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EAC Reviews: Murder and Mayhem in Essex County by Robert Wilhelm

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Murder and Mayhem in Essex County by Robert Wilhelm (Charleston, SC: The History Press, 2011), 128 pp.

Robert Wilhelm has earned a reputation for writing compelling accounts of 19th-century murders on his blog, Murder by Gaslight. He has more recently taken on a new project, The National Night Stick, which chronicles the oddities and outrageous behavior of 19th-century society. Now, in his new book, Murder and Mayhem in Essex County, Wilhelm adds stories of 17th- and 18th-century crime to his repertoire.

Wilhelm opens his book with a murder mystery that took place during the early settlement of Essex County, Massachusetts. In 1636, a Native American from the Agawam tribe discovered the dead body of a young white woman lying in a swamp not far from the Merrimack River. The woman turned out to be Mary Sholy, a servant who several months earlier had left Newbury, MA to go back home to her family in what is now Portsmouth, NH. Suspicion immediately fell on her guide, William Schooler, but proving he was responsible for her murder was not easy.

The Witch No. 1, by Joseph E. Baker (Wikimedia Commons)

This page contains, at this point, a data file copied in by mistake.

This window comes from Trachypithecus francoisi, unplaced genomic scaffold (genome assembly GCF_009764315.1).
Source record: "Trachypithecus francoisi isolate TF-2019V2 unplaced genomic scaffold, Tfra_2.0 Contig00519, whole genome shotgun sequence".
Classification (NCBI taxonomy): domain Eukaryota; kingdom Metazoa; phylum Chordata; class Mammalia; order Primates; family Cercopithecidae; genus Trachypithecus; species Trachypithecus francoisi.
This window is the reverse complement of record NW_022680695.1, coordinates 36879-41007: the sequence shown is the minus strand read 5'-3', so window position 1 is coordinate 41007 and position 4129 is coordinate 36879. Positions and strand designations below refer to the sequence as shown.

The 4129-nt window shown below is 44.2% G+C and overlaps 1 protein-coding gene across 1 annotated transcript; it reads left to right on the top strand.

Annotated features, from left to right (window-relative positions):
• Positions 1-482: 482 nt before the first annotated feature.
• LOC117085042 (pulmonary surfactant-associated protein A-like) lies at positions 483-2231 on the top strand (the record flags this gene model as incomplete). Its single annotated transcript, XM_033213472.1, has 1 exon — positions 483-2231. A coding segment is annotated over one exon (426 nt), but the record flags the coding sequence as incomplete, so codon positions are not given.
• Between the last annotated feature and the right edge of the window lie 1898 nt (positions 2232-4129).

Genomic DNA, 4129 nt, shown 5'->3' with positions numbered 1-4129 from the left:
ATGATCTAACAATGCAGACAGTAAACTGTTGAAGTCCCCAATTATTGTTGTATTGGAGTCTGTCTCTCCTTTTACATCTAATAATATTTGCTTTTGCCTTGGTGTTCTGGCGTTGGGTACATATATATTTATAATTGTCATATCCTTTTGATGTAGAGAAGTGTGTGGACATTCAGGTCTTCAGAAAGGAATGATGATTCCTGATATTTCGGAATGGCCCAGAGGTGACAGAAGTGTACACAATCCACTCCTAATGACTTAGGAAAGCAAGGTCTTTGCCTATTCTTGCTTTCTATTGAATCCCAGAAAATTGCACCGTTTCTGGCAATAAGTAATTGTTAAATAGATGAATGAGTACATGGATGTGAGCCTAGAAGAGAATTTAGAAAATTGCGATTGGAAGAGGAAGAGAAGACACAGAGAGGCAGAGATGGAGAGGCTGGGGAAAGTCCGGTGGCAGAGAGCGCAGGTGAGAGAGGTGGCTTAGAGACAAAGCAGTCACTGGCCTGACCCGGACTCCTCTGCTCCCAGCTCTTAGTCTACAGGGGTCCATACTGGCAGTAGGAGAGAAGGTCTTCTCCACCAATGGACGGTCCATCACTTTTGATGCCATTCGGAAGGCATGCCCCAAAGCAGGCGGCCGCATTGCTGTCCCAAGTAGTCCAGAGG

As Wilhelm moves chronologically from crime to crime, the reader meets a young John Adams, who defended a woman whom many believed poisoned her daughter-in-law; Pomp, an African slave who was prone to bouts of delusion and erratic behavior; and Daniel Webster, the renowned attorney, orator, and Senator, who unusually served as a prosecutor in a high-profile murder trial. Wilhelm also recounts stories involving hidden pirate treasure, attacks by and against local Native American tribes, and, of course, witches—and not just the ones from Salem.

Not surprisingly, Wilhelm is at his best when he turns to 19th-century crimes, where he expertly outlines the complicated relationships among the actors involved in cases of arson, murder, and mystery. He never rushes to judgment against the accused, and he carefully explains the challenges that prosecutors faced in the absence of DNA tests and other technological advances in detecting crime.

The audience for Murder and Mayhem in Essex County is by no means limited to those who live in and around Essex County, even though specific places and buildings at times figure prominently in these criminal tales. Indeed, the intriguing personalities of the people involved in these crimes, and the importance of the area to early America, make the book a must-read for anyone interested in the dark side of New England history.

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